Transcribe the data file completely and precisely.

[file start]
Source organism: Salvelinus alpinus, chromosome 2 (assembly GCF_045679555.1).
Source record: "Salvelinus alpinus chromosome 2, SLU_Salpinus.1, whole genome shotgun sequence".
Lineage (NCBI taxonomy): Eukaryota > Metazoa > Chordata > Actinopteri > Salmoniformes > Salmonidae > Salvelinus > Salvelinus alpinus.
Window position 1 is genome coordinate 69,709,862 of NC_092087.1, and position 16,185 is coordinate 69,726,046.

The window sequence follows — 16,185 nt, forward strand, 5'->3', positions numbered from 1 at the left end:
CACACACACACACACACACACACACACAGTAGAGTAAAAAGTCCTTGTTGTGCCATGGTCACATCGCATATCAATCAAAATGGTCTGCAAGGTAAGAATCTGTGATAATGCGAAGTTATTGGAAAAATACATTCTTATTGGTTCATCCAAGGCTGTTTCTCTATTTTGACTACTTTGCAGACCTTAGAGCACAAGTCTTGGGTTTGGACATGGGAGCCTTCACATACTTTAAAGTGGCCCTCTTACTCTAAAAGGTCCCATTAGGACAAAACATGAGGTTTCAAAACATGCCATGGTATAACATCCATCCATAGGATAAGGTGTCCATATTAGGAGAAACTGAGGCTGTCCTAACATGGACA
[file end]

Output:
Source organism: Salvelinus alpinus, chromosome 2 (assembly GCF_045679555.1).
Source record: "Salvelinus alpinus chromosome 2, SLU_Salpinus.1, whole genome shotgun sequence".
Lineage (NCBI taxonomy): Eukaryota > Metazoa > Chordata > Actinopteri > Salmoniformes > Salmonidae > Salvelinus > Salvelinus alpinus.
Window position 1 is genome coordinate 69,709,862 of NC_092087.1, and position 16,185 is coordinate 69,726,046.

The window sequence follows — 16,185 nt, forward strand, 5'->3', positions numbered from 1 at the left end:
CACACACACACACACACACACACACACAGTAGAGTAAAAAGTCCTTGTTGTGCCATGGTCACATCGCATATCAATCAAAATGGTCTGCAAGGTAAGAATCTGTGATAATGCGAAGTTATTGGAAAAATACATTCTTATTGGTTCATCCAAGGCTGTTTCTCTATTTTGACTACTTTGCAGACCTTAGAGCACAAGTCTTGGGTTTGGACATGGGAGCCTTCACATACTTTAAAGTGGCCCTCTTACTCTAAAAGGTCCCATTAGGACAAAACATGAGGTTTCAAAACATGCCATGGTATAACATCCATCCATAGGATAAGGTGTCCATATTAGGAGAAACTGAGGCTGTCCTAACATGGACA